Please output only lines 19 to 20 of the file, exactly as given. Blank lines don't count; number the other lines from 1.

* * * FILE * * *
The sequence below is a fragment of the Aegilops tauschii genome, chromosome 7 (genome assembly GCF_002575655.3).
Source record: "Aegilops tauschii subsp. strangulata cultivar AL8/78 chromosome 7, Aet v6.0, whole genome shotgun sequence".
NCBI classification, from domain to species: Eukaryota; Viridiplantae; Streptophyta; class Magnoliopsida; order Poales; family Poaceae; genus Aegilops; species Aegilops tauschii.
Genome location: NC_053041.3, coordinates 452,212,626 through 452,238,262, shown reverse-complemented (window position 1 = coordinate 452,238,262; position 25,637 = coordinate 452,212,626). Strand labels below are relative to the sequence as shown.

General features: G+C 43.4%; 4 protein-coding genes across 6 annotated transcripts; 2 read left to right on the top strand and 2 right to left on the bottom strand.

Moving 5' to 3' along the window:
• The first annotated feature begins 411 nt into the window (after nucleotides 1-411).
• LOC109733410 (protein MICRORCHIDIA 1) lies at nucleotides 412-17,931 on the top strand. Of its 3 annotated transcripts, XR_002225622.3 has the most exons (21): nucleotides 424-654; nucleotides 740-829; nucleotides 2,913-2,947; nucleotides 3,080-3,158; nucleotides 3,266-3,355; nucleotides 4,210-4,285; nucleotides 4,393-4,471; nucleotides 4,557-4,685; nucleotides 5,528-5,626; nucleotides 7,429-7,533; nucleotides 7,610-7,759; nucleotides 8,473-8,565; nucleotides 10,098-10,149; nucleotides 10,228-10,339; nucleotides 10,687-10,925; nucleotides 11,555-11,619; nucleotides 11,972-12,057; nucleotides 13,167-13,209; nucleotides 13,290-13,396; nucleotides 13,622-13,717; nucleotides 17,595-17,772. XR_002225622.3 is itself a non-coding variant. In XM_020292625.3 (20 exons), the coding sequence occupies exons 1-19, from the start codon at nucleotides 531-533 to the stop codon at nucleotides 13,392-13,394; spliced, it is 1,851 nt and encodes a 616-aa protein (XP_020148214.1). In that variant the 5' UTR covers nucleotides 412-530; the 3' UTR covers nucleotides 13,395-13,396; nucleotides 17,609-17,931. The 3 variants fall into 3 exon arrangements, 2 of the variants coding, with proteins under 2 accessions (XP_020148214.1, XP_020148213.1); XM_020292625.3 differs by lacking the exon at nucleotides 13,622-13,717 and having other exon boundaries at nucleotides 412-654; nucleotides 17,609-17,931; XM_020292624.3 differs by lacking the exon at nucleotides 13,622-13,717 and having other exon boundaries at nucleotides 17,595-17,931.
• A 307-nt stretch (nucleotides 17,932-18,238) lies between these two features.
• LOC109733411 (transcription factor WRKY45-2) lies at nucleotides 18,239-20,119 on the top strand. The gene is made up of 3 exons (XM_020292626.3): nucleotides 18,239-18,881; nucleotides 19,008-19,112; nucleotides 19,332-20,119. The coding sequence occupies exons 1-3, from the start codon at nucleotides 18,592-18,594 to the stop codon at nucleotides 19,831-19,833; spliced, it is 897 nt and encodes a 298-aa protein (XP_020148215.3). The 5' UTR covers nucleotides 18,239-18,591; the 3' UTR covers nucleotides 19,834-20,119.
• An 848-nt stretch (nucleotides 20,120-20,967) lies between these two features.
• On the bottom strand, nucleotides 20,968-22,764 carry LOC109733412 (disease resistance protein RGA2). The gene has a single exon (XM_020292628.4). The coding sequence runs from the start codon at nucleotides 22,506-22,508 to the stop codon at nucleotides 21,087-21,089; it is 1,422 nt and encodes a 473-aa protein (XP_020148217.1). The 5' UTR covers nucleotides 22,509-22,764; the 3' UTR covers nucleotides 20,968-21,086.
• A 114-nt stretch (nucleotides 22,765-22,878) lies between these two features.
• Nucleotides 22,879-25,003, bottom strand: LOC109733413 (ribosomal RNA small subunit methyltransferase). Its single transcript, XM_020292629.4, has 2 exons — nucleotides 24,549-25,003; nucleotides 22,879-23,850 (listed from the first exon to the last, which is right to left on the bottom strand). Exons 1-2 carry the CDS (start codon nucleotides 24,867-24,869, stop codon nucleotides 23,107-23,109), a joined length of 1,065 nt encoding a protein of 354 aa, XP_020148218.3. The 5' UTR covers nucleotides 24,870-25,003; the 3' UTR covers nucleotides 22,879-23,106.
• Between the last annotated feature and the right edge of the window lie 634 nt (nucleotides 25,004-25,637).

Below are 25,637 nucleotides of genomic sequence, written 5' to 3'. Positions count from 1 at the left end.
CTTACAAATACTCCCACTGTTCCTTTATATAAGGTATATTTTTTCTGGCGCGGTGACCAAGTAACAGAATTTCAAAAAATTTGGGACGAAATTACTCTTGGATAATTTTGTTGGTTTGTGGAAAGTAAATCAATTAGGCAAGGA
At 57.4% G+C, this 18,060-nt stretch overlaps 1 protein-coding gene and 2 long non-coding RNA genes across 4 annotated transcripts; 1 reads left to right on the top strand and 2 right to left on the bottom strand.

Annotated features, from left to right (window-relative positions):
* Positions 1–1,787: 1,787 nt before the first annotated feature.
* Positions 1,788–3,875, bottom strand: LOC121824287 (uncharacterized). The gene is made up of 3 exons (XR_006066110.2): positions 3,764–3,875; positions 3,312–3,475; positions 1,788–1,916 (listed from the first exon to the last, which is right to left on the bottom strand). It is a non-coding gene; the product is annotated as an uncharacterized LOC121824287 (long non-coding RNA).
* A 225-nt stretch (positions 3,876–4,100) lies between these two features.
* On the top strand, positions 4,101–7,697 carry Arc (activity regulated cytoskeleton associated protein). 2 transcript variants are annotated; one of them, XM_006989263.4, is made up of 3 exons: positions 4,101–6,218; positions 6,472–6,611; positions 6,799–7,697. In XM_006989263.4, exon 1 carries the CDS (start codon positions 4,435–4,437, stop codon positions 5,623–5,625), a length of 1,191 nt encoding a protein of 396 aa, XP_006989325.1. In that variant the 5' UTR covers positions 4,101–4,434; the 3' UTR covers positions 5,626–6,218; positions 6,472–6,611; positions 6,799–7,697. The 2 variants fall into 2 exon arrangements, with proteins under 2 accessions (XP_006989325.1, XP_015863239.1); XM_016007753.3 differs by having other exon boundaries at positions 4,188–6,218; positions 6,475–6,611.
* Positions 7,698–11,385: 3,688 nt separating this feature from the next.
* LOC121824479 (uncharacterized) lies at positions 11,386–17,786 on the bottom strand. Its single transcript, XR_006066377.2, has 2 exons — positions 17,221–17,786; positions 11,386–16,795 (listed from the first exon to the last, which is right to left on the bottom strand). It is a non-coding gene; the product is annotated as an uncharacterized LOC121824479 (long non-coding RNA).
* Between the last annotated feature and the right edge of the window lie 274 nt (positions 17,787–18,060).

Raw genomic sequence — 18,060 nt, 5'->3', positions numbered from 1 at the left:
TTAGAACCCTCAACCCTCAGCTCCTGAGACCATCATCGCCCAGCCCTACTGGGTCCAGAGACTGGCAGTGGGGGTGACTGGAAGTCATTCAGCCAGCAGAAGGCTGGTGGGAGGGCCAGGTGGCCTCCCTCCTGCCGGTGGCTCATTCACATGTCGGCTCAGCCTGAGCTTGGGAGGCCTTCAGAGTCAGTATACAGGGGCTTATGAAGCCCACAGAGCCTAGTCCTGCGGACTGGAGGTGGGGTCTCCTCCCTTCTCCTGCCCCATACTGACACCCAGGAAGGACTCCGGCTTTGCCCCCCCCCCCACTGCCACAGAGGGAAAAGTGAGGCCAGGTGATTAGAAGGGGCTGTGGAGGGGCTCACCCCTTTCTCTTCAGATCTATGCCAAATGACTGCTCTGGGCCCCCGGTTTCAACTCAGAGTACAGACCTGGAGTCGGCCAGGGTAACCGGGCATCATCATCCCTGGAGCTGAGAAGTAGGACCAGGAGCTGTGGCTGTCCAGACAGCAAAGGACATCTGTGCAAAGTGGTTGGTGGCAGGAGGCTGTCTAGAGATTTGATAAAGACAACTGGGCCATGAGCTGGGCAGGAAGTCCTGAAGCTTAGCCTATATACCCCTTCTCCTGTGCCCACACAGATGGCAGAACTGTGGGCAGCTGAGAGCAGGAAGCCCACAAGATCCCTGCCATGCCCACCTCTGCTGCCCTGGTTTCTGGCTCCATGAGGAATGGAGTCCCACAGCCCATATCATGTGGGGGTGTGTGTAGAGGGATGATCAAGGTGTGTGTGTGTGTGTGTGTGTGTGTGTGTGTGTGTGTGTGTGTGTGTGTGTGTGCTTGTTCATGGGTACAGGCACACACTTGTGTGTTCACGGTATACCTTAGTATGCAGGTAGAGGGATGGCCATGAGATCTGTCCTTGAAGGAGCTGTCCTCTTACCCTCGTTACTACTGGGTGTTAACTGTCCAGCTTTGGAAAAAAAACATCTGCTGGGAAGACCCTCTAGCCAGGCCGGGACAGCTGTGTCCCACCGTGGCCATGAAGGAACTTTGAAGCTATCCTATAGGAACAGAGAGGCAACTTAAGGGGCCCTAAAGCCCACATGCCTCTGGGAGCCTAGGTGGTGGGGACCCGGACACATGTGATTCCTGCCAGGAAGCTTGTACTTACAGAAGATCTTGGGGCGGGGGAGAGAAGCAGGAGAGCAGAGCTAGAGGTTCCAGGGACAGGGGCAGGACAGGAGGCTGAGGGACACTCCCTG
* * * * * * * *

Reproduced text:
Annotated features, from left to right (window-relative positions):
* Positions 1–1,787: 1,787 nt before the first annotated feature.